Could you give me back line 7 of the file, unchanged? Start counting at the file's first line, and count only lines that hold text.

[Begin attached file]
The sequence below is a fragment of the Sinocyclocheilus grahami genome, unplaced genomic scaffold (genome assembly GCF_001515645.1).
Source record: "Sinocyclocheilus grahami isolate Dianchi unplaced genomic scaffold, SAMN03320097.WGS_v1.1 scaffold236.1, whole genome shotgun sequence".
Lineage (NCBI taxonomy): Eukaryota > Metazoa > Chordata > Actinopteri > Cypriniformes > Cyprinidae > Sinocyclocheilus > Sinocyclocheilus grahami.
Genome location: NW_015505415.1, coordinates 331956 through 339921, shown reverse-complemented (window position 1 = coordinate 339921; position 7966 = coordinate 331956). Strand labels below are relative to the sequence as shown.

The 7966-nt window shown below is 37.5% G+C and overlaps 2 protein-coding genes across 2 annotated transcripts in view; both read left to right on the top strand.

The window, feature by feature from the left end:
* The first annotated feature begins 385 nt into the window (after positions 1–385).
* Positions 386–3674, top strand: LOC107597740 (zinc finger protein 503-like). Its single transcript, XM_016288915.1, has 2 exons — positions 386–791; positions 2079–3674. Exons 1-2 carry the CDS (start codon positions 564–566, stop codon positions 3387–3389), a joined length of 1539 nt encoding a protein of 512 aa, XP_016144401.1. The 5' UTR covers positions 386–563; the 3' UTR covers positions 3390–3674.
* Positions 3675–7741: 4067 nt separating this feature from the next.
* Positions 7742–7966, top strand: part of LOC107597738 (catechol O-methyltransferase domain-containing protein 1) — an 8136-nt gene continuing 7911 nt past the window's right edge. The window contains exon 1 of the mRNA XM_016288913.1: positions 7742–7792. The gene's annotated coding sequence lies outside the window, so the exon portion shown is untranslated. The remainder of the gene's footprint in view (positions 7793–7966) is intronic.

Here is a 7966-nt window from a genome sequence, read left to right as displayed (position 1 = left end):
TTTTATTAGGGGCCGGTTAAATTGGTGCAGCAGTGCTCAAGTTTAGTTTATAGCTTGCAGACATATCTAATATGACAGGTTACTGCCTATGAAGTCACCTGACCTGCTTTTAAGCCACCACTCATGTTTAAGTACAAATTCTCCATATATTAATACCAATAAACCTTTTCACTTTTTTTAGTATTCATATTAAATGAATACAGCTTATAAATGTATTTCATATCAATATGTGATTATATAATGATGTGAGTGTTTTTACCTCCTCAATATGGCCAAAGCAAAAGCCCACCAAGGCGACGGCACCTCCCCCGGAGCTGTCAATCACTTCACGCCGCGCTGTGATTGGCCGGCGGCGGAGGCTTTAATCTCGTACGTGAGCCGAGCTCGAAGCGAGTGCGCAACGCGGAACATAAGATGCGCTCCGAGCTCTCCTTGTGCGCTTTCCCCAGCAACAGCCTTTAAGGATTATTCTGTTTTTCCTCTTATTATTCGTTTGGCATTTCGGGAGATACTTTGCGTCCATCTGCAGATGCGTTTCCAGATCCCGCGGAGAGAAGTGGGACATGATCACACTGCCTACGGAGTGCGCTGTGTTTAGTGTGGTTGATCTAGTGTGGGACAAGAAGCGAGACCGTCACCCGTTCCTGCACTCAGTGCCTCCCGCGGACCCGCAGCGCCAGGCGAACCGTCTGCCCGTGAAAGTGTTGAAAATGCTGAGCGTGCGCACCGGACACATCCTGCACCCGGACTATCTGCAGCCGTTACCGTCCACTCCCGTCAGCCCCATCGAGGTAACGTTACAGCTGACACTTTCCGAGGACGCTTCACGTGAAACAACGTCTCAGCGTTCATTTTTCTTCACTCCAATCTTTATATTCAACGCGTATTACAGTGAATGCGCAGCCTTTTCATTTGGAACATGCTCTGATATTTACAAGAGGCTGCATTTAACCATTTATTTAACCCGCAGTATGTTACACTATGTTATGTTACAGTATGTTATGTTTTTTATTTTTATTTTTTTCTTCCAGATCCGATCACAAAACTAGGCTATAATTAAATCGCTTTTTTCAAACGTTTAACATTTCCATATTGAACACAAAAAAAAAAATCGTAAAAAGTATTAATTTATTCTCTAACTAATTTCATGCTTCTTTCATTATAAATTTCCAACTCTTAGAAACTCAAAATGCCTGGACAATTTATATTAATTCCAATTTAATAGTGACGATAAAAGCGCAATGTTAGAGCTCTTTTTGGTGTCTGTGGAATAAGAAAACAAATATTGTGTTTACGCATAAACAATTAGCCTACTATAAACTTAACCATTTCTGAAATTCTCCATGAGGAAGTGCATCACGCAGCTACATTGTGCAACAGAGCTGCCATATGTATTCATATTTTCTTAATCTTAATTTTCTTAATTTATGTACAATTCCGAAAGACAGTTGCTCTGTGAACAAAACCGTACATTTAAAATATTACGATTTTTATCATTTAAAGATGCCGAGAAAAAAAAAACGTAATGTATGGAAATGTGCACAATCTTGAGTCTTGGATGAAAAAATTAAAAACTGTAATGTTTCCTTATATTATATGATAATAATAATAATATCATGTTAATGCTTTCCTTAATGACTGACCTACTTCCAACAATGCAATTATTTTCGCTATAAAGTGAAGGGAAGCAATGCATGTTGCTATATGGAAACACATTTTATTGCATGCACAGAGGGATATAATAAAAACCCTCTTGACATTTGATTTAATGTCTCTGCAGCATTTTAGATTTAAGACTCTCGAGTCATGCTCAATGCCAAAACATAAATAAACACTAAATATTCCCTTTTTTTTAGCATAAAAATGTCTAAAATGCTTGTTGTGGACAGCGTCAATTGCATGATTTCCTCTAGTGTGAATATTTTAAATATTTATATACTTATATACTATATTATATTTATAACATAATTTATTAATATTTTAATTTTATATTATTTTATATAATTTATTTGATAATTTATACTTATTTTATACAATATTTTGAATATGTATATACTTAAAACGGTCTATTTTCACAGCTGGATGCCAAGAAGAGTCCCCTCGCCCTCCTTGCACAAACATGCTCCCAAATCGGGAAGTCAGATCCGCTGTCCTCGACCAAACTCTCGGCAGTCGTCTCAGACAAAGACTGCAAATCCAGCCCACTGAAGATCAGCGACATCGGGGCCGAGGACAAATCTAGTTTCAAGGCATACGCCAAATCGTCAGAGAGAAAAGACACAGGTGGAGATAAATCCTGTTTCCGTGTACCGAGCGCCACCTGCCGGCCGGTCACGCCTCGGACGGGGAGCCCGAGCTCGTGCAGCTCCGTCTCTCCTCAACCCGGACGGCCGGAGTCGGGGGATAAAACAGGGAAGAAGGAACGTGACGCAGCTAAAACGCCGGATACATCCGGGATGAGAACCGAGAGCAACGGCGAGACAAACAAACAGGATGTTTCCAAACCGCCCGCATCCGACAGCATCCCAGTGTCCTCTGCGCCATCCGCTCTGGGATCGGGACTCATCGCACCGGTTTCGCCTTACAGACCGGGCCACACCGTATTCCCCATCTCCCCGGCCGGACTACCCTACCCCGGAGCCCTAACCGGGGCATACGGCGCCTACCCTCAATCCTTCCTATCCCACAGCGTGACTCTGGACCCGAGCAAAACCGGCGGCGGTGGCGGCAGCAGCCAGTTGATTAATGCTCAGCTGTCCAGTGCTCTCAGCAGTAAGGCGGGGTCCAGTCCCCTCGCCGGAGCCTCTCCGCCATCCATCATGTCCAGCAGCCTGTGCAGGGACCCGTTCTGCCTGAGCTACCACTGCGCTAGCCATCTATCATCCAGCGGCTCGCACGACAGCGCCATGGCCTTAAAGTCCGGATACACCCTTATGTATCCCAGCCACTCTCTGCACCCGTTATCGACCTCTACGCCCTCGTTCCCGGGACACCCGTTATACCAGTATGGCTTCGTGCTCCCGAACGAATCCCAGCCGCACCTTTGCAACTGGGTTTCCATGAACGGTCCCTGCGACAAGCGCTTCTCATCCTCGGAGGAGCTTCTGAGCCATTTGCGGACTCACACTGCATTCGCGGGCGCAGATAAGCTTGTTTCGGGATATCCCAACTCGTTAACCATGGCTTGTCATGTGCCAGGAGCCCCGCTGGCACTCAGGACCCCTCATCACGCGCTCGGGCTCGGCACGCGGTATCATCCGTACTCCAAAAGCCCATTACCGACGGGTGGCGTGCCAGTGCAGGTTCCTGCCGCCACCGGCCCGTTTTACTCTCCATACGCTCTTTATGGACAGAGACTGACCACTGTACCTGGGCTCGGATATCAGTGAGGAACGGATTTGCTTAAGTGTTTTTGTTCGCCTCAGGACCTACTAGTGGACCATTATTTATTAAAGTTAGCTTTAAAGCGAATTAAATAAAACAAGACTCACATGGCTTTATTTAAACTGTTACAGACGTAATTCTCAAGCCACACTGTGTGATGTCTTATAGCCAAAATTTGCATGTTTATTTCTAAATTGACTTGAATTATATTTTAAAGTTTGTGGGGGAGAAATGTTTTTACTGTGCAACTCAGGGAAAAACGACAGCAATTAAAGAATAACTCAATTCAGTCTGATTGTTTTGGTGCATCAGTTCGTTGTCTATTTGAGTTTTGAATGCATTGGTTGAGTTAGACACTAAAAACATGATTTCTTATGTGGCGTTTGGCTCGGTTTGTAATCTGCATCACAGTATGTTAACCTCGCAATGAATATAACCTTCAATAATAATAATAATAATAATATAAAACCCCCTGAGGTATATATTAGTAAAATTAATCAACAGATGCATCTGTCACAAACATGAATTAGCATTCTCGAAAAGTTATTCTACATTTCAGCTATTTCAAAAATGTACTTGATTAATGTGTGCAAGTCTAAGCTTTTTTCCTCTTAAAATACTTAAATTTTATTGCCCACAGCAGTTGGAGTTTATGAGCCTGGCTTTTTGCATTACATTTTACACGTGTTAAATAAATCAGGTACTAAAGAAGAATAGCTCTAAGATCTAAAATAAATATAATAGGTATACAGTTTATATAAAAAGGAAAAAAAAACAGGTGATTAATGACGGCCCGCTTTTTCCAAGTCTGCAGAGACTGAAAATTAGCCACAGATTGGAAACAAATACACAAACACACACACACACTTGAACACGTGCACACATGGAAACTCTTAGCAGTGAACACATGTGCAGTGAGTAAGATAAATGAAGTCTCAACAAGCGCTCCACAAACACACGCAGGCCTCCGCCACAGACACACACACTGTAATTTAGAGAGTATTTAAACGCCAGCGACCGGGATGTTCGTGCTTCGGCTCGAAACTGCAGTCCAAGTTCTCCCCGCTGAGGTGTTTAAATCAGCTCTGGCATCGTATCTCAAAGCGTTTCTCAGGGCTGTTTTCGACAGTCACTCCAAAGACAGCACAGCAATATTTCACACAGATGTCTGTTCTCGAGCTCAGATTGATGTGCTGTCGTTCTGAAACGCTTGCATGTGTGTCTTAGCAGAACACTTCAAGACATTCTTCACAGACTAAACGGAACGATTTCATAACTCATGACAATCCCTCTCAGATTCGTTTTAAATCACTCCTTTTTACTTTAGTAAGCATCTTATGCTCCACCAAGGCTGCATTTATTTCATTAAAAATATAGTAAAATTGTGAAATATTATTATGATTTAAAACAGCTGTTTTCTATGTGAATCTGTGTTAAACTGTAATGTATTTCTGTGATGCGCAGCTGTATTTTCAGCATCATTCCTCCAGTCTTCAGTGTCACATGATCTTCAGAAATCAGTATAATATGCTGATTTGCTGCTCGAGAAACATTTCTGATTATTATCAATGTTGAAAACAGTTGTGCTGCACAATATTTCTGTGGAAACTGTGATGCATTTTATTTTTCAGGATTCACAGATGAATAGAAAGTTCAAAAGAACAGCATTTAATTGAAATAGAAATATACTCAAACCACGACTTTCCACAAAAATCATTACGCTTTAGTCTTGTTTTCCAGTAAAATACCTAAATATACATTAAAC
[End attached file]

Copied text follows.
* The first annotated feature begins 385 nt into the window (after positions 1–385).